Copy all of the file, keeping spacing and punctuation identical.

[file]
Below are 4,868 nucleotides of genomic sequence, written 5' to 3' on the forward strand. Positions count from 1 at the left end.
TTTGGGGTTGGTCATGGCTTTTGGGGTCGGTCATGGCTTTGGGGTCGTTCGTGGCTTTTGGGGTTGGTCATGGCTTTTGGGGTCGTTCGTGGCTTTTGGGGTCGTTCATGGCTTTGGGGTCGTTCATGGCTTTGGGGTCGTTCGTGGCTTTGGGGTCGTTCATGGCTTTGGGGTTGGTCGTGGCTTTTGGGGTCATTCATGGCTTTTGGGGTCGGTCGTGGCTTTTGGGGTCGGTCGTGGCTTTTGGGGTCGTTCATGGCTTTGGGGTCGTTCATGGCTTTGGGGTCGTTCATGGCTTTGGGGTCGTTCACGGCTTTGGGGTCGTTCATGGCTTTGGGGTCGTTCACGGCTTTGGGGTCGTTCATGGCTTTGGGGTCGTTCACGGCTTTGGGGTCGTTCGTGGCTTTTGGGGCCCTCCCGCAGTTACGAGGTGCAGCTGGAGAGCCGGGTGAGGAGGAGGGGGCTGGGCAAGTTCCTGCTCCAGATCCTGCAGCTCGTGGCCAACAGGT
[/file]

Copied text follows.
Below are 4,868 nucleotides of genomic sequence, written 5' to 3' on the forward strand. Positions count from 1 at the left end.
TTTGGGGTTGGTCATGGCTTTTGGGGTCGGTCATGGCTTTGGGGTCGTTCGTGGCTTTTGGGGTTGGTCATGGCTTTTGGGGTCGTTCGTGGCTTTTGGGGTCGTTCATGGCTTTGGGGTCGTTCATGGCTTTGGGGTCGTTCGTGGCTTTGGGGTCGTTCATGGCTTTGGGGTTGGTCGTGGCTTTTGGGGTCATTCATGGCTTTTGGGGTCGGTCGTGGCTTTTGGGGTCGGTCGTGGCTTTTGGGGTCGTTCATGGCTTTGGGGTCGTTCATGGCTTTGGGGTCGTTCATGGCTTTGGGGTCGTTCACGGCTTTGGGGTCGTTCATGGCTTTGGGGTCGTTCACGGCTTTGGGGTCGTTCATGGCTTTGGGGTCGTTCACGGCTTTGGGGTCGTTCGTGGCTTTTGGGGCCCTCCCGCAGTTACGAGGTGCAGCTGGAGAGCCGGGTGAGGAGGAGGGGGCTGGGCAAGTTCCTGCTCCAGATCCTGCAGCTCGTGGCCAACAGGT